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. Last Updated: 07/27/2016

Tough Caspian Talks Ahead in Iran

APPutin smiling as he sits beside Merkel on Monday at the Petersburg Dialogue in Wiesbaden, Germany. The event was part of a two-day visit by the president.
Staff Writers

President Vladimir Putin was due to fly to Tehran on Tuesday for talks with Iran and other Caspian littoral states on two tough issues -- the long-running dispute on dividing the energy-rich Caspian Sea and Iran's controversial nuclear program.

On Monday in Wiesbaden, Germany, after talks with German Chancellor Angela Merkel, Putin dismissed reports of an assassination attempt planned on him during his Iran trip.

In Tehran, Putin will hold talks with Iranian President Mahmoud Ahmadinejad and the leaders of Kazakhstan, Turkmenistan and Azerbaijan to try to hammer out a solution on a Caspian border dispute that has impeded the development of several potentially lucrative offshore energy fields. A settlement could open the way for a pipeline under the Caspian that would take Central Asian gas to Europe, bypassing Russia.

But experts warned that the talks would likely produce no breakthrough on the issue, which has clouded relations among the five countries since the Soviet breakup in 1991.

Putin's visit could signal, however, how Moscow will proceed in its efforts to get Iran to stop uranium enrichment. Tehran has rejected Moscow's offer to enrich uranium in Russia, rather than in Iran, where the Bushehr nuclear reactor is being built.

Putin reiterated Monday that Moscow remained opposed to tougher sanctions on Tehran.

The international community must exercise patience and diplomacy to persuade Iran to halt uranium enrichment, Putin said. "It is pointless to frighten someone, Iran's leadership or Iran's people,'' Putin said. "They aren't afraid."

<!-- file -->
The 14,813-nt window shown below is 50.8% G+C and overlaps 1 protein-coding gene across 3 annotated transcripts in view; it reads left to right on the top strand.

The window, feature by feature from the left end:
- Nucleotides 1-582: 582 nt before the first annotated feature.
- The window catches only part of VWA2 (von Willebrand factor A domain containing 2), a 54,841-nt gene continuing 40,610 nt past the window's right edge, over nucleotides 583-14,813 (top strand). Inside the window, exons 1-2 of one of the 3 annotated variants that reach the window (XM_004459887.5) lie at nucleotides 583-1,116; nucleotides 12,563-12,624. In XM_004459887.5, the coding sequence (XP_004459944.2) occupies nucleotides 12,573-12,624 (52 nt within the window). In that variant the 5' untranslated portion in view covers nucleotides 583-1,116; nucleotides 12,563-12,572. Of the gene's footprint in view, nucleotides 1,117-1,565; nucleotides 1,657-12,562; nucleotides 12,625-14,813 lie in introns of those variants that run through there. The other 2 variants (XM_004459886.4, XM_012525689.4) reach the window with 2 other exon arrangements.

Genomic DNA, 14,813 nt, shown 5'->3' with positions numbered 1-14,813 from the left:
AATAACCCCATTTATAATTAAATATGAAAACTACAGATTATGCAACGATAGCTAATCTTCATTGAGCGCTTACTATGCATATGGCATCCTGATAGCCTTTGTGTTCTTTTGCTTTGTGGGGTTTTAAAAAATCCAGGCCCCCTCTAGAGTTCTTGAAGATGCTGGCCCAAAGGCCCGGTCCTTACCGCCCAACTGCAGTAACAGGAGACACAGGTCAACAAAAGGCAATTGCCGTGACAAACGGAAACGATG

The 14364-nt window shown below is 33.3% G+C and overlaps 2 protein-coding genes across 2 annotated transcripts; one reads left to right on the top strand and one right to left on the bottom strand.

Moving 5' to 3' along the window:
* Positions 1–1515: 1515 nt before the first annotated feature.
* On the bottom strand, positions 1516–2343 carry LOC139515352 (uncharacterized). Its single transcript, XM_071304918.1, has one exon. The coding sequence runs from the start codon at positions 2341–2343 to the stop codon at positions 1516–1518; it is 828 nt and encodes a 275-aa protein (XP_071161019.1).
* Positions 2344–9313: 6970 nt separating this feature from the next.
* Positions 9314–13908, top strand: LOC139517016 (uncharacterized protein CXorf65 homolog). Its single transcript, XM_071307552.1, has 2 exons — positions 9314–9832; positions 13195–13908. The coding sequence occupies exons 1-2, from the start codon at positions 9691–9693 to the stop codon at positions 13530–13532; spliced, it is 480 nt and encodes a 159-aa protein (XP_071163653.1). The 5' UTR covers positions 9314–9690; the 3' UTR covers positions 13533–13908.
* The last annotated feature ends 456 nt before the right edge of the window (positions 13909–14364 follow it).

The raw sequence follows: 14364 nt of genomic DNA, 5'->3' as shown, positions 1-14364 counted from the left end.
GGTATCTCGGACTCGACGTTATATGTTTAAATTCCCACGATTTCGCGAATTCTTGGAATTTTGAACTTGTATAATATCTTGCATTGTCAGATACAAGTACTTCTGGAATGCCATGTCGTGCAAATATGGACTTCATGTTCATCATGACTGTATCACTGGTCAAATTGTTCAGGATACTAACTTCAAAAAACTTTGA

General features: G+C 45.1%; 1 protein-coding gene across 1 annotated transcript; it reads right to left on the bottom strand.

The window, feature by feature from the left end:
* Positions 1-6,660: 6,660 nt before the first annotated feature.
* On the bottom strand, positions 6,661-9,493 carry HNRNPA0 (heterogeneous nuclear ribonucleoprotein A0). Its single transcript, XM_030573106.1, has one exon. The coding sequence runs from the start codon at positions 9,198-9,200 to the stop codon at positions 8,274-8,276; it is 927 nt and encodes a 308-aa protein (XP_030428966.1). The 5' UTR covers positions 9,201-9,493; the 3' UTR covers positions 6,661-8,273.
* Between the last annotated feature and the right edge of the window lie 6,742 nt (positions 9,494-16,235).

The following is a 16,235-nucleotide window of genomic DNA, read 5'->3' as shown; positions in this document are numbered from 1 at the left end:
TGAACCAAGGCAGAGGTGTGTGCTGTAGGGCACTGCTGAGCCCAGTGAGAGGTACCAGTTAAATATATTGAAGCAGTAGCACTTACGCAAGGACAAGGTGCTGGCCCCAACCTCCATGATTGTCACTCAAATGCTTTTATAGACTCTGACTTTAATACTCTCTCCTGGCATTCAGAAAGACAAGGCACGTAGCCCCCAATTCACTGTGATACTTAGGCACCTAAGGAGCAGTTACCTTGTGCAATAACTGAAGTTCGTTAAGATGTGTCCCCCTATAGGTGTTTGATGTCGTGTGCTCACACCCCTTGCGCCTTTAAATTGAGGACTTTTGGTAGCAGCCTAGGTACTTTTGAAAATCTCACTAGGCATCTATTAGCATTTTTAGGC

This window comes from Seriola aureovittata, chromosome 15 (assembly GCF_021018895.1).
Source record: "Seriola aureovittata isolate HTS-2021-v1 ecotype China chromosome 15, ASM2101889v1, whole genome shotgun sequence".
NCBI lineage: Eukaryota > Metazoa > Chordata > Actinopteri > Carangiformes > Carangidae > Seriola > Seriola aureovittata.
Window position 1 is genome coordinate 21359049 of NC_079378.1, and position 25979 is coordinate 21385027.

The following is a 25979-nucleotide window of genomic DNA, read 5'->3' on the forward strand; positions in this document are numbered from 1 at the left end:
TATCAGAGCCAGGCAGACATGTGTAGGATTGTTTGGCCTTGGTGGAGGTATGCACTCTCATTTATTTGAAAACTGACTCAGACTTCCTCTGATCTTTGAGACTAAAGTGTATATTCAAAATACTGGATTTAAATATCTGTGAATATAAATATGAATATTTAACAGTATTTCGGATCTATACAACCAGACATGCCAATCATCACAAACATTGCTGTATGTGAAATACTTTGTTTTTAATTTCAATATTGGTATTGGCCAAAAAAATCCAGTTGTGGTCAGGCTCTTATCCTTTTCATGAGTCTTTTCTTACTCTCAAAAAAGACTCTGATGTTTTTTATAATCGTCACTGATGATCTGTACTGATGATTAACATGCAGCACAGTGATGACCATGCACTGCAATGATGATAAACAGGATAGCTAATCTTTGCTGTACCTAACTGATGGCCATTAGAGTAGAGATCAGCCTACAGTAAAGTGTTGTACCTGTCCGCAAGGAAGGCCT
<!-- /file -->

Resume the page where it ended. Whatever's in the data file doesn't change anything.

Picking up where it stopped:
At Monday's talks in Germany, Merkel disagreed with Putin over responses to Iran's nuclear program. She said Iran had to fulfill the United Nations Security Council's demands over its nuclear program or face "a new round of sanctions.''

The Caspian dispute dates back to the Soviet era, when Iran, whose coastline is 13 percent of the Caspian shore, controlled the part of the sea on its side of the land border with the Soviet Union.

Leaders of the five countries first

held a summit to discuss the problem in 2002 in Ashgabat, Turkmenistan. Iran offered to split the sea equally among the countries, with each getting 20 percent.

Russia, Kazakhstan and Azerbaijan proposed a different arrangement, which would split up the sea in proportion to the size of each country's shoreline. Under this proposal, Kazakhstan would emerge the biggest winner, with 27 percent, while Iran would get the smallest portion, just 13 percent. Russia would receive 19 percent, Turkmenistan 23 percent and Azerbaijan 18 percent.

Under the late President Saparmurat Niyazov, Turkmenistan was often the unknown factor in the talks, as he periodically appeared to favor one side or the other.